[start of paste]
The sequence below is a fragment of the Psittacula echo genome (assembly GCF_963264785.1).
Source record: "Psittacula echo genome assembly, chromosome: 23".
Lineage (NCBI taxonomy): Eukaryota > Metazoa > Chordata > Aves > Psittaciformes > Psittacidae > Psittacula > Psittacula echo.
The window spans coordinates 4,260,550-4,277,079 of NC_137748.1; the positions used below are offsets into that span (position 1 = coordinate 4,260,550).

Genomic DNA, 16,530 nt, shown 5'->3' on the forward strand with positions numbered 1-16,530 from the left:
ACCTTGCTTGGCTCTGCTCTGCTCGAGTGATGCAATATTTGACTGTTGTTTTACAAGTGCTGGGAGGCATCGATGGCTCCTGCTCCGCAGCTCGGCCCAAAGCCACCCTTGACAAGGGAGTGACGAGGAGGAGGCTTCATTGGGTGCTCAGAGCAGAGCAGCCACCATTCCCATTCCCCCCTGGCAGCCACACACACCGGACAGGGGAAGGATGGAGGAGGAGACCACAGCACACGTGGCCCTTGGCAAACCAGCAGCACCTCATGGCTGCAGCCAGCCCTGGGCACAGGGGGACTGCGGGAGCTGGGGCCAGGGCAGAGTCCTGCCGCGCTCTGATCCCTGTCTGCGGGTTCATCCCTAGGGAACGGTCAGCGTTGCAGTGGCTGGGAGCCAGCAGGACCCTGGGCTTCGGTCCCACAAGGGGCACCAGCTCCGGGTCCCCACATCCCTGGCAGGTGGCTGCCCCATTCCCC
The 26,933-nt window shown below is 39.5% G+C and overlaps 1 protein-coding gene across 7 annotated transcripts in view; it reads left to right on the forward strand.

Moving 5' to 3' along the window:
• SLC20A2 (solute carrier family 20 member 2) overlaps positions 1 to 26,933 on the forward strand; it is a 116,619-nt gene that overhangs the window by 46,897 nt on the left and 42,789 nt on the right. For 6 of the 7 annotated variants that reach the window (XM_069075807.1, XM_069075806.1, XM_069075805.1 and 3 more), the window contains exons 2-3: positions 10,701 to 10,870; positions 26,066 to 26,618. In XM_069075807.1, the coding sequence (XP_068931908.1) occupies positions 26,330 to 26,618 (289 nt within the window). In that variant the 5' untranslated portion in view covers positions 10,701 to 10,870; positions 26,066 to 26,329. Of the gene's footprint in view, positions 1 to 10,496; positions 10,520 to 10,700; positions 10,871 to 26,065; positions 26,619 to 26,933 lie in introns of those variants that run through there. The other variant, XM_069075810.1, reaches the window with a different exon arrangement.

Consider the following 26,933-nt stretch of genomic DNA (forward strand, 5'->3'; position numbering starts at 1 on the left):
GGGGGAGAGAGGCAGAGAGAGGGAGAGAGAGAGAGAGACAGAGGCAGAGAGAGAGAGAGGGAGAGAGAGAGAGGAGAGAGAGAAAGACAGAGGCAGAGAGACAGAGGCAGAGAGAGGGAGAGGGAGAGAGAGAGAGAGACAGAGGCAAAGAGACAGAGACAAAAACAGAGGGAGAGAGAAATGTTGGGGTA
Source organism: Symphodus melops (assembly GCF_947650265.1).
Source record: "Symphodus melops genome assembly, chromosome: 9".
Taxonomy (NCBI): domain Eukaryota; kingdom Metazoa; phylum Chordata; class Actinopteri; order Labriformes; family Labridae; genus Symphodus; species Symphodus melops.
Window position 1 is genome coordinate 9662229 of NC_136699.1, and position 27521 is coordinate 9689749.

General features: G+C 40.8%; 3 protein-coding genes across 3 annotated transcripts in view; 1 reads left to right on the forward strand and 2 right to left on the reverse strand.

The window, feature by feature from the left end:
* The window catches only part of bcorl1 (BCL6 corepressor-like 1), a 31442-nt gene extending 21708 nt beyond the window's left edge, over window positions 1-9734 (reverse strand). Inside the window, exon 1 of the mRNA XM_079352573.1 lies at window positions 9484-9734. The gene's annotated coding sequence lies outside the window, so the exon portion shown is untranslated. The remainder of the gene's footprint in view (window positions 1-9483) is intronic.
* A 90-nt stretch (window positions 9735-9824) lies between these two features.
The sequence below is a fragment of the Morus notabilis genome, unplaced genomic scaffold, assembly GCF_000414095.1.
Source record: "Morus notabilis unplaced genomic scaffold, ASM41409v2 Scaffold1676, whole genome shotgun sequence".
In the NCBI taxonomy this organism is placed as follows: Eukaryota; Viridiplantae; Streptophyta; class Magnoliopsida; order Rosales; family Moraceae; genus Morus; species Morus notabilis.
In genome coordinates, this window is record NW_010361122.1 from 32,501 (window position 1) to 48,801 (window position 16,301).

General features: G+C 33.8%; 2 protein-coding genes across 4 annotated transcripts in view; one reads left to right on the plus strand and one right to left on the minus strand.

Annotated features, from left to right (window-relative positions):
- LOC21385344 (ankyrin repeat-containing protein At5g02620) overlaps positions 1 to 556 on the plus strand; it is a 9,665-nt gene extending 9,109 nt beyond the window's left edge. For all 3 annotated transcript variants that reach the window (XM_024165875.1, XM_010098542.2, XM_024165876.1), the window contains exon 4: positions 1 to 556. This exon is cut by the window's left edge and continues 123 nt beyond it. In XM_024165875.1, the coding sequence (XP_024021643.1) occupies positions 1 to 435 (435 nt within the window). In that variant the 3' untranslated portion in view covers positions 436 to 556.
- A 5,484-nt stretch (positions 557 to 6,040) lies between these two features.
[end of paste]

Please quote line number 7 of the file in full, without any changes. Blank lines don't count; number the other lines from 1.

The 26,933-nt window shown below is 39.5% G+C and overlaps 1 protein-coding gene across 7 annotated transcripts in view; it reads left to right on the forward strand.